JTF (just the facts): A total of 114 digital c-prints, each measuring 25 x 25 inches, arranged in 8 grids of 12, 15, or 18 squares on the gallery’s white walls. In addition to the prints, the show includes a table of books related to the project; a 20-point statement of intent; a “learning box for educators” consisting of a set of smaller versions of the same prints; and a 29-minute video. (Installation shots below.)
Comments/Context: The brainchild of photographers Susan Meiselas and Wendy Ewald, and scholars Ariella Azoulay, Leigh Raiford, and Laura Wexler, this ongoing research project proposes an alternative approach to looking at photographs past and present. Along with their students, the group is mapping a nonlinear, non-chronological exploration of the form, taking as their guiding principle the idea of collaboration—or lack thereof—between photographer and subject.
The challenging of photography’s conventions and traditional power dynamics; interrogation of documentary images’ truth status; enlisting of the subject as collaborator; and reinterpretation of historical and vernacular images go back at least to the 1970s, and many of the bodies of photographic work addressed in this show are already well known. Here, however, they are brought together with current photographic projects to present a lucid overview of the field’s transformation, over the past forty years, by activist photographers, scholars, journalists and citizens.
The exhibition takes the form of multiple square prints, each square describing a particular photographic project through images and text. The squares are then arranged in eight grids, each grid representing an area of investigation. Held in place by magnets and incorporating blank squares, the grids can be added to and revised as the enterprise progresses.
The grid entitled “The photographed person was always there,” for example, examines varying modes of engagement between photographer and subject. It includes a square devoted to Victorian photographer Julia Margaret Cameron—who made ruthless, but relatively benign, use of family members, friends, and servants as actors in her photographic tableaux—and another to polarizing Japanese photographer Nobuyoshi Araki that includes a quote from one of his models, who recently spoke of his exploitation of her to the New York Times. Edward Curtis’s early 20th-century photographs of Native Americans—in which, the text notes, they were given the opportunity to engage in traditional practices frowned on by the US government—is contrasted with Kiowa photographer Horace Poolaw’s mid-century pictures of day-to-day life in his Mountain View, Oklahoma, community.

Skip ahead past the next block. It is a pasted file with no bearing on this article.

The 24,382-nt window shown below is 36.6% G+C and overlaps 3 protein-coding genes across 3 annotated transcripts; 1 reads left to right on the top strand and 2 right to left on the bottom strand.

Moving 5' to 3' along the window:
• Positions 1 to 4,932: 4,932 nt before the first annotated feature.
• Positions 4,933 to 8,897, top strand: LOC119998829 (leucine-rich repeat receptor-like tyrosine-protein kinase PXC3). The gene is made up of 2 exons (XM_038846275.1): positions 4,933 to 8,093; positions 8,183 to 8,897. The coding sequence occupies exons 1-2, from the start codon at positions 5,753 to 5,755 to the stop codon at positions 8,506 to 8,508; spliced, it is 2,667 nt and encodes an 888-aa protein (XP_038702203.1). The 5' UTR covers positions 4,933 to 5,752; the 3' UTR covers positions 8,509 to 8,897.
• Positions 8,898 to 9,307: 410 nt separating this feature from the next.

A grid with the title “The photographer seeks to reshape the traditional authorial position through the photographed persons’s collaboration” gathers together bodies of work by artists who enlist their subjects as active participants in the process. They include Ewald and Meiselas, both of whom have long pursued collaborative projects—Ewald with children, and Meiselas most famously with Kurdish communities. Here, Meiselas is represented by an early series, made while a grad student in the 1970s, for which she photographed and then interviewed the inhabitants of her Cambridge, Massachusetts, rooming house. A group called Students of the New Capture School of Photography presents their 2014 project “New Ways of Photographing the New Masai,” while Eugene Richards’s documentation of his wife’s 10-year battle with cancer is paired with an excerpt from her diary—in which she expresses frustration with him—and his own journal entries made after her death.